A Life Lived: Elizabeth Ann Glover was not your conventional person
Published 12:12 pm Tuesday, December 5, 2023
BY ROZELLA HARDIN
Webster dictionary describes conventional as “what is generally done or believed.” Elizabeth Ann Glover was not your ordinary person. She was the first lady to be an equipment operator with Summers-Taylor Construction Company and was also the first female member of the Hampton-Valley Forge Volunteer Fire Department.
In the beginning of her employment with Summers-Taylor, Ann, as she was known to family and friends, was a “flagman” and after working at that job for a time, she became a stone roller. Thus, she helped smooth out pavement and polish a project. One of the projects she worked on and was most proud of was the I-26 road from Erwin to the state line. “She was good at what she did. She was never ever afraid of hard work, and as I recall she missed very few days of work for any reason,” said her son, Greg Largent.
One of her more conventional jobs – in her younger days – was a cafeteria worker at Hampton Elementary School.
Ann was 75 years old when she died November 21 in the Johnson City Medical Center. “Mom was a tough lady and she took pride in her work. She was a good mother, but she was strict. She challenged me and my brothers to be the best we could be, work hard, and be honest,” said Greg.
In addition to Greg, Ann was mother to Heath Largent, who lives in Dallas, Tx., and Daniel, of the home. She had four grandchildren and one great-grandson.
Ann, along with Karen Vestal and Pearl Clemons, were the first female firefighters for the Hampton Volunteer Fire Department. “My step-dad, Henry “Bud” Glover, was also a firefighter as was me and my brothers. They knew when they called our house to answer a firecall, they were going to get five firefighters,” said Greg.
He shared that when he was in high school he got a call to come to the office. “I was 18 at the time, and a teacher handed me the keys to their car and said your mother has gone on a fire call alone, go help her. Whatever Mom needed to do, she did it, or at least tried. She was not one to sit back and watch,” said Greg.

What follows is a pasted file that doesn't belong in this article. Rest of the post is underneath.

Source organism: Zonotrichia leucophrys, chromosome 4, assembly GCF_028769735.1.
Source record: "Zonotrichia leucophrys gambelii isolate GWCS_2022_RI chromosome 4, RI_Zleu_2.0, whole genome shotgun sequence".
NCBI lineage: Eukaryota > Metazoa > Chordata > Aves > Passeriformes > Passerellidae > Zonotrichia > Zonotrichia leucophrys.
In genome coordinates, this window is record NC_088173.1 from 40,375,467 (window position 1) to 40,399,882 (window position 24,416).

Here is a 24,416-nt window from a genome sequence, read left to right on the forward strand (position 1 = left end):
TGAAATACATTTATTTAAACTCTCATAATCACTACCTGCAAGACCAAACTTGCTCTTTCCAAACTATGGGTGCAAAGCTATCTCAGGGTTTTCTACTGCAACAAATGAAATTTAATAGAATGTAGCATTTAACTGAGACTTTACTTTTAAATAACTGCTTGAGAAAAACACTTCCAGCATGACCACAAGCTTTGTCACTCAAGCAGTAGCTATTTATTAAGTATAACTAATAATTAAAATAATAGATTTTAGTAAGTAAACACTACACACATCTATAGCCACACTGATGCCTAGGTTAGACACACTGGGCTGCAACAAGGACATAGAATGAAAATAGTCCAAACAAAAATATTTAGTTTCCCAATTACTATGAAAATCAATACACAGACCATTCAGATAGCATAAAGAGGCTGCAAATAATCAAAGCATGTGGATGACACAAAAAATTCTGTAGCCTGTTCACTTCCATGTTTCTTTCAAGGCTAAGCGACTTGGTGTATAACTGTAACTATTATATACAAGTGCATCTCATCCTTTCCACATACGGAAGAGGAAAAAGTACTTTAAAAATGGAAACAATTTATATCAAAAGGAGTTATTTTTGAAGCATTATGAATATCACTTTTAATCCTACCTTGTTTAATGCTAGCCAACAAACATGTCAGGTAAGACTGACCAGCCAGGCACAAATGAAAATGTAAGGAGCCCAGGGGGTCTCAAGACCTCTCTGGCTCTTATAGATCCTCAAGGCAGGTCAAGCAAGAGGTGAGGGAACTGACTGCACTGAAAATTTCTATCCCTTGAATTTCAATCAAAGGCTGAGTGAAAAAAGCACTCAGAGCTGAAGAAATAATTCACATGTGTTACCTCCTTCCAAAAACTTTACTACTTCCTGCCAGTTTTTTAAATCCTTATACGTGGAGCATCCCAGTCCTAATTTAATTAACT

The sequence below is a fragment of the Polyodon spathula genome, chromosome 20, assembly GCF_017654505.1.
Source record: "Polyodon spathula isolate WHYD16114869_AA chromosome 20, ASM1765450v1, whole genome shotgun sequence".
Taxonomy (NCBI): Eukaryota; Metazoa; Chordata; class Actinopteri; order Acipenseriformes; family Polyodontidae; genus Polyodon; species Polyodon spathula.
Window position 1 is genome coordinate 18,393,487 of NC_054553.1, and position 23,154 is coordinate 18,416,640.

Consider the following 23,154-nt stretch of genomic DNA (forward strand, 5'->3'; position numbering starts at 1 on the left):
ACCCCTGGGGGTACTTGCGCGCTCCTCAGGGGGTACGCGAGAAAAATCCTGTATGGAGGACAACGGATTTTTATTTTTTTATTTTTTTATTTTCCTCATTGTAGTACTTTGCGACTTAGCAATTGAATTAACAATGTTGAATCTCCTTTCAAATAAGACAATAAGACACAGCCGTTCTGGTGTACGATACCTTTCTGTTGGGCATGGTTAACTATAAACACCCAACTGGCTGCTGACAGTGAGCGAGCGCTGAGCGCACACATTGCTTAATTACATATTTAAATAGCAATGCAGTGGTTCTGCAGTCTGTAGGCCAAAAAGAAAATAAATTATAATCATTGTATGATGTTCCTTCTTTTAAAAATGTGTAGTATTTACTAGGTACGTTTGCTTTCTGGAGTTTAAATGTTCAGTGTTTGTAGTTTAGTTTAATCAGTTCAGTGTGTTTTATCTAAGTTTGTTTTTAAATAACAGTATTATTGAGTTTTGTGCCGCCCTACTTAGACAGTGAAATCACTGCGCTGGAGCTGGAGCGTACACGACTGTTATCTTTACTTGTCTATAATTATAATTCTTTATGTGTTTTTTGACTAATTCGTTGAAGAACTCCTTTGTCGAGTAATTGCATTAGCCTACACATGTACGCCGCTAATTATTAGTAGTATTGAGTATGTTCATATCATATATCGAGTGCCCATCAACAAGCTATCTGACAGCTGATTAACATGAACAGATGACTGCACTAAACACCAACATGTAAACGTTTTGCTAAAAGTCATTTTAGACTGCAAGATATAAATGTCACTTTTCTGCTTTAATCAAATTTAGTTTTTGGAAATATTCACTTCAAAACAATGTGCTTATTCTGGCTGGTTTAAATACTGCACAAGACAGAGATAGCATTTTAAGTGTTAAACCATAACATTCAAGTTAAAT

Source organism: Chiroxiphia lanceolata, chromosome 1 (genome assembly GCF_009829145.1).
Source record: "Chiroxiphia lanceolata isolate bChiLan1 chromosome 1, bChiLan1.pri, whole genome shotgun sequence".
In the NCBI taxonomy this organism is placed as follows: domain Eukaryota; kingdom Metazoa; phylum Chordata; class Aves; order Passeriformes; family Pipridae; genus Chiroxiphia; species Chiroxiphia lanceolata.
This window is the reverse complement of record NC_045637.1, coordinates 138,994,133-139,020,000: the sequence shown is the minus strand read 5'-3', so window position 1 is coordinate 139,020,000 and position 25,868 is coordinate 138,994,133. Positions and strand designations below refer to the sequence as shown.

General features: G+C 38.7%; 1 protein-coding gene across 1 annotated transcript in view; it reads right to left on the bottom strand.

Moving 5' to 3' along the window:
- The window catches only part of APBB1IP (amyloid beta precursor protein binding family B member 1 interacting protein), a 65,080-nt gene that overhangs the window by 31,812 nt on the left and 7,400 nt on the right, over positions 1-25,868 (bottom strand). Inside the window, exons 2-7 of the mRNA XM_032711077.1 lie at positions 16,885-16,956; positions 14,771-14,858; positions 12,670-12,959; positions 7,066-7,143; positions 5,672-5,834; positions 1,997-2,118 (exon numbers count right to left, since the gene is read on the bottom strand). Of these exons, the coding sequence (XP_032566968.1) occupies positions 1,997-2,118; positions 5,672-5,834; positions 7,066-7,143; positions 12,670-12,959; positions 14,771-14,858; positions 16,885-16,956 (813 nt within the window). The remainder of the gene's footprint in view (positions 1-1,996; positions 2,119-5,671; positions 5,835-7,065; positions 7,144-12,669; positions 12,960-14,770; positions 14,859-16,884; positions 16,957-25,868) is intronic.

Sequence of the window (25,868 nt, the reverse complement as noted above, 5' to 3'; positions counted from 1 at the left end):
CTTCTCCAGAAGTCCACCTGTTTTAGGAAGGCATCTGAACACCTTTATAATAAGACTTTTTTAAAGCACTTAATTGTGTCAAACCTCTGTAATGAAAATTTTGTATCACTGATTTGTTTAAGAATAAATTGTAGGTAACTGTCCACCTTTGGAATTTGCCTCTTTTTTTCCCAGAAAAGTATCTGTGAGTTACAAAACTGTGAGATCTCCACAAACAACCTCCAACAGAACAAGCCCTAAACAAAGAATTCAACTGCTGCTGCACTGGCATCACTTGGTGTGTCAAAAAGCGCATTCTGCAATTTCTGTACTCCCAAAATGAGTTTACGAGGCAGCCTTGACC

Aside from work, Ann enjoyed crafts, especially ceramics. “She did a lot of ceramics at the Stateline Gift Shop in Valley Forge. She made ceramics for gifts,” Greg shared.
She was not one for vacations or shopping, however, Ann did like to occasionally go to Cades Cove in the Smokies.
One of her loves was animals. “She loved animals of all kinds, especially dogs and cats. She was always known to have at least two of each all the time. She fed every dog and cat around, and she did not like to see any animal mistreated,” Greg shared.
Friends and neighbors, who knew Ann, loved her. A friend wrote on the funeral home tribute page: “She and Bud’s strength as a couple was remarkable and their love for all God’s creatures, large and small, will always be remembered.”
Another wrote: “Ann was a great woman, friend and family member, and mother figure. I loved her dearly.”
Greg said his mother was a good cook and enjoyed breakfast food. “She fixed it a lot for supper,” he said.
He also shared that his mother taught him to cook, sew, and iron when he was a boy. She said it was things we needed to learn in case we had to do them.
Greg said his mother quit school when she was a sophomore in high school and got married. However, she later completed her studies and received a GED diploma. “She encouraged us to get an education so we wouldn’t have to work hard,” he said.
“My mom was a good mother, a good neighbor and a good friend. She was always there to help if needed. Regardless of what she did, she took pride in her work,” Greg said.
The one word he used to describe his mother was “resilient.” A resilient person is able to withstand or recover quickly from difficult conditions. That was Elizabeth Ann Glover…she was tough, but gentle, too.
(A celebration of life service will be held for Elizabeth Ann Glover at 7 p.m. Friday. Dec. 8, at Pearce’s Chapel Free Will Baptist Church.)